What ‘The Falcon and The Winter Soldier’ Tells us about Race and History
Updated: May 12
By Vaishnavi Pallapothu
This post contains plenty of spoilers for The Falcon and Winter Soldier (FATWS), a Marvel Studios limited series that is streaming on Disney+/Hotstar. Readers’ discretion is advised.
Image Credits: Marvel
While race is an overlooked aspect of international relations, in FATWS, it is a central theme and one that keeps coming up in Sam Wilson’s internal conflict about carrying the legacy of the shield. In the first episode, Sam accompanies his sister Sarah to the bank where her application for a loan is denied. It was a telling moment and a reflection of reality in America about the difficulties for black people and small-business owners to navigate institutions built and designed by white people. In another instance of (not so) microaggression, Sam is questioned by the police for bothering Bucky while the pair were conversing on the street. If an Avenger can’t get a loan and is racially profiled by the police, what hope do the rest of them have? In the same episode, Wilson corrects a young black boy for calling him ‘Black Falcon’ and insists that the adjective describing his race is unnecessary. In the final episode, a bystander refers to Wilson as ‘Black Captain America’ and this flip between racializing and not racializing Sam is reflective of how blackness and heroism are rarely associated together in the MCU world.
FATWS introduces Isaiah Bradley to the Marvel cinematic universe (MCU), a black super-soldier who fought in the Korean war and whose history has been deleted by the US government. Isaiah’s story is “damning example of America's destructive relationship with Black bodies” as it is revealed that his blood was taken and his body experimented on in attempt to replicate the super soldier serum modelled after the white physical ideal. Later, he was imprisoned and tortured for over 30 years for trying to break out his fellow super soldier comrades when they were held hostage. Finally, Isaiah was declared dead by a sympathetic nurse and his records erased, allowing him to return to society and lay low in Louisiana although the past has left him with enough contempt, anger and trauma. Fans speculate that Isaiah’s story is a reference to the illegal clinical trials inflicted on black people throughout US history, particularly the Tuskegee Syphilis Study from 1932 to 1972. It is also a shocking parallel to Steve Rogers who did the same thing by disobeying orders to free his team from Nazis in Austria and was lauded a hero upon his return. Ultimately, the extreme difference in treatment of both of these super soldiers reveals plenty about the way black men are treated in the US and shows how the US government never wanted a black Captain America or a black man to represent the country – back then or even in the present.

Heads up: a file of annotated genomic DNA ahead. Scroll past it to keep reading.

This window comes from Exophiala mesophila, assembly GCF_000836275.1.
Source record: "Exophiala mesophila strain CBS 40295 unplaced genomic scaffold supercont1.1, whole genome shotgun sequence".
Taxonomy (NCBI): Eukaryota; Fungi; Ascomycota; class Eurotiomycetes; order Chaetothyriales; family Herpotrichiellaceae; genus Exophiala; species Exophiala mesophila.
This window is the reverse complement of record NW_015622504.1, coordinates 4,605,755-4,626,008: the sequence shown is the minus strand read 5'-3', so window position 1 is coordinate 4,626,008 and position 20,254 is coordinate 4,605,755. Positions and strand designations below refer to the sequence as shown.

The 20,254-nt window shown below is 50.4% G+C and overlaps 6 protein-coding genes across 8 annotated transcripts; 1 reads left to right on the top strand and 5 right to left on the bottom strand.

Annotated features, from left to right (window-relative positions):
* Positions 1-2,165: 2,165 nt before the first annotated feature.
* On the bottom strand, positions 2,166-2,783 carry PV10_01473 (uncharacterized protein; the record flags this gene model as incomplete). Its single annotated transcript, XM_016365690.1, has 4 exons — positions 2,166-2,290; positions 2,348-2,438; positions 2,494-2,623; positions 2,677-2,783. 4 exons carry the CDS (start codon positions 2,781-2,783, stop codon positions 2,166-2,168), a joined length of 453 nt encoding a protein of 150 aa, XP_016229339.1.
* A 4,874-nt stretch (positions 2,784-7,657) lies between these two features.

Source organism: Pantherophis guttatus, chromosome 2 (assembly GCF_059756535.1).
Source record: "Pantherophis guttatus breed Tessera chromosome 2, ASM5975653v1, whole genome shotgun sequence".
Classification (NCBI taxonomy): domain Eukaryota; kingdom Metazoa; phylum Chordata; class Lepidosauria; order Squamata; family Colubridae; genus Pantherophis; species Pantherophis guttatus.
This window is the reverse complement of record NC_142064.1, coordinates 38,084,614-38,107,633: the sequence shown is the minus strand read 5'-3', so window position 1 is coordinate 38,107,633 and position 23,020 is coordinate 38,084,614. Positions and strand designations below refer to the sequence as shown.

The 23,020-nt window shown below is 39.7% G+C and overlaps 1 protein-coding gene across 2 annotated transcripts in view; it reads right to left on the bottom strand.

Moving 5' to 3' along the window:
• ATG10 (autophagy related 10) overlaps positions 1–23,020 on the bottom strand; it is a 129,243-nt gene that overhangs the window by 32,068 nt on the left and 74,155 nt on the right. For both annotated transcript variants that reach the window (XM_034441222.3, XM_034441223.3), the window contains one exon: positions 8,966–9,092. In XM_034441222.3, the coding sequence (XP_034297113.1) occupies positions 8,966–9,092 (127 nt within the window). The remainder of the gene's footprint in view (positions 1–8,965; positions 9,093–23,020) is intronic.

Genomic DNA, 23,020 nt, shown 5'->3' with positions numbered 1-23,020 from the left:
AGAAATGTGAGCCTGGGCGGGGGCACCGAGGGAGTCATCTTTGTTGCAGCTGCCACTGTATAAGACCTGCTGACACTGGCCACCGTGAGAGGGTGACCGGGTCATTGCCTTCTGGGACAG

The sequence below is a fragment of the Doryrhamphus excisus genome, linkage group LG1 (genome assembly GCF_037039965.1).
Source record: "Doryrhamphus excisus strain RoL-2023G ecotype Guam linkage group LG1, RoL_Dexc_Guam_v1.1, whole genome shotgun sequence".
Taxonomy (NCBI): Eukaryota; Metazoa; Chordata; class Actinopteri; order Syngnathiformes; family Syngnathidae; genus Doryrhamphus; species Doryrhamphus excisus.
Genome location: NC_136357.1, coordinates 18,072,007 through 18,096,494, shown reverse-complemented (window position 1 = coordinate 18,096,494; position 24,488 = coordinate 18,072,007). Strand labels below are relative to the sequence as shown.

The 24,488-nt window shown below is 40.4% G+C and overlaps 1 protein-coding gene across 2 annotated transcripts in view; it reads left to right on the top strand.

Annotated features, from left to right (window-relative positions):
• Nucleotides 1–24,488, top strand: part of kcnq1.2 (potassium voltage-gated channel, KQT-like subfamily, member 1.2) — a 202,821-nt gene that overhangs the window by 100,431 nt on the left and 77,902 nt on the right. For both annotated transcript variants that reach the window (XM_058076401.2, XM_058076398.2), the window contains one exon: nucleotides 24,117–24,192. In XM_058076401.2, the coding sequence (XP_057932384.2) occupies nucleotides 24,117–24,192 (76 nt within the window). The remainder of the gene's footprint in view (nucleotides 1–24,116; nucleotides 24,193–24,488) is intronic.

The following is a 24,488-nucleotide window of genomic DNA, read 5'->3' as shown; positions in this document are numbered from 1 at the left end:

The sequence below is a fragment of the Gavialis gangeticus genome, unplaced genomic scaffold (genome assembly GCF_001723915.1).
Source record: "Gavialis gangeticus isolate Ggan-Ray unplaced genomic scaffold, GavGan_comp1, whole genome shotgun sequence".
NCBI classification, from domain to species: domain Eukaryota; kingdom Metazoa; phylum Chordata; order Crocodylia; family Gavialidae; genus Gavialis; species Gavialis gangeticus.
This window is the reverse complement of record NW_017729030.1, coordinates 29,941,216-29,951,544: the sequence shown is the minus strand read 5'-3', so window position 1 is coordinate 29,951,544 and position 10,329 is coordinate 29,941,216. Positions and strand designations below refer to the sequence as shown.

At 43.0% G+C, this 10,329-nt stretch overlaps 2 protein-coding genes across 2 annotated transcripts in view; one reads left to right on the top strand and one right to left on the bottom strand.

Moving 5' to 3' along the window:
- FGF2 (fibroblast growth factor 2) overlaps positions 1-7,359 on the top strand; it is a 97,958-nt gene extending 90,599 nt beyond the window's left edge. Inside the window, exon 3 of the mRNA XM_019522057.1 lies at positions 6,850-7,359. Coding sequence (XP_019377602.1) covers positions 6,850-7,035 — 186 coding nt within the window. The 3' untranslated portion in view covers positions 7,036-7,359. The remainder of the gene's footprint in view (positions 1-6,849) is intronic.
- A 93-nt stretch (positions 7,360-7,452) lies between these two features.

The show is ostensibly about Sam coming into his own and taking up the mantle of Captain America as a black man. Bucky admits that when he and Steve Rogers had the conversation about passing on the shield to Sam, they hadn’t considered what it would mean for a black man to become an American superhero icon. Indeed, all of the conversations about what it means for a black man to become Captain America take place only between Sam and Isaiah, always as a side-conversation and never with white people. The onus of reconciling the legacy of the shield and the title is left to the black men, the victims of racism and oppression, and there is no emotional labour done by any of the oppressors. This finds striking parallels in international relations discourse and scholarship, where race is often discussed only among and pushed from the margins to the centre by people of colour, while white people largely ignore, side-line and render invisible race as a crucial aspect of the discipline.